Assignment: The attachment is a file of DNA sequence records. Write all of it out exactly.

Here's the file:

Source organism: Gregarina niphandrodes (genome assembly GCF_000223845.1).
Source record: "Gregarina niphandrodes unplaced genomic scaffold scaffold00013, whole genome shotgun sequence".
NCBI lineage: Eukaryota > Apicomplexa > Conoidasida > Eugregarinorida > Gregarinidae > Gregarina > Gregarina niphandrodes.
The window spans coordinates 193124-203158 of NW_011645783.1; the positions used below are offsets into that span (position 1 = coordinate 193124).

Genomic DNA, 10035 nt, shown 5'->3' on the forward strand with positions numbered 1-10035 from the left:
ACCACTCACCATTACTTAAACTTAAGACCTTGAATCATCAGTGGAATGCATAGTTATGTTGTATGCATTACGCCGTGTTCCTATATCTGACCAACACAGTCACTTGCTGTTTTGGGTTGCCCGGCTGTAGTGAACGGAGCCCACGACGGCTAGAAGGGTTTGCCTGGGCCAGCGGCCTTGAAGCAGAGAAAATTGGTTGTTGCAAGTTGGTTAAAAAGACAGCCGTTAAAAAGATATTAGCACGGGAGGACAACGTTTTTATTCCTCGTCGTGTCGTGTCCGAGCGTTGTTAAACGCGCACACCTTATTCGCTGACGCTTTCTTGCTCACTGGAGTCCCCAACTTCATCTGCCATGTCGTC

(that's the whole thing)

Source organism: Gregarina niphandrodes (genome assembly GCF_000223845.1).
Source record: "Gregarina niphandrodes unplaced genomic scaffold scaffold00013, whole genome shotgun sequence".
NCBI lineage: Eukaryota > Apicomplexa > Conoidasida > Eugregarinorida > Gregarinidae > Gregarina > Gregarina niphandrodes.
The window spans coordinates 193124-203158 of NW_011645783.1; the positions used below are offsets into that span (position 1 = coordinate 193124).

Genomic DNA, 10035 nt, shown 5'->3' on the forward strand with positions numbered 1-10035 from the left:
ACCACTCACCATTACTTAAACTTAAGACCTTGAATCATCAGTGGAATGCATAGTTATGTTGTATGCATTACGCCGTGTTCCTATATCTGACCAACACAGTCACTTGCTGTTTTGGGTTGCCCGGCTGTAGTGAACGGAGCCCACGACGGCTAGAAGGGTTTGCCTGGGCCAGCGGCCTTGAAGCAGAGAAAATTGGTTGTTGCAAGTTGGTTAAAAAGACAGCCGTTAAAAAGATATTAGCACGGGAGGACAACGTTTTTATTCCTCGTCGTGTCGTGTCCGAGCGTTGTTAAACGCGCACACCTTATTCGCTGACGCTTTCTTGCTCACTGGAGTCCCCAACTTCATCTGCCATGTCGTC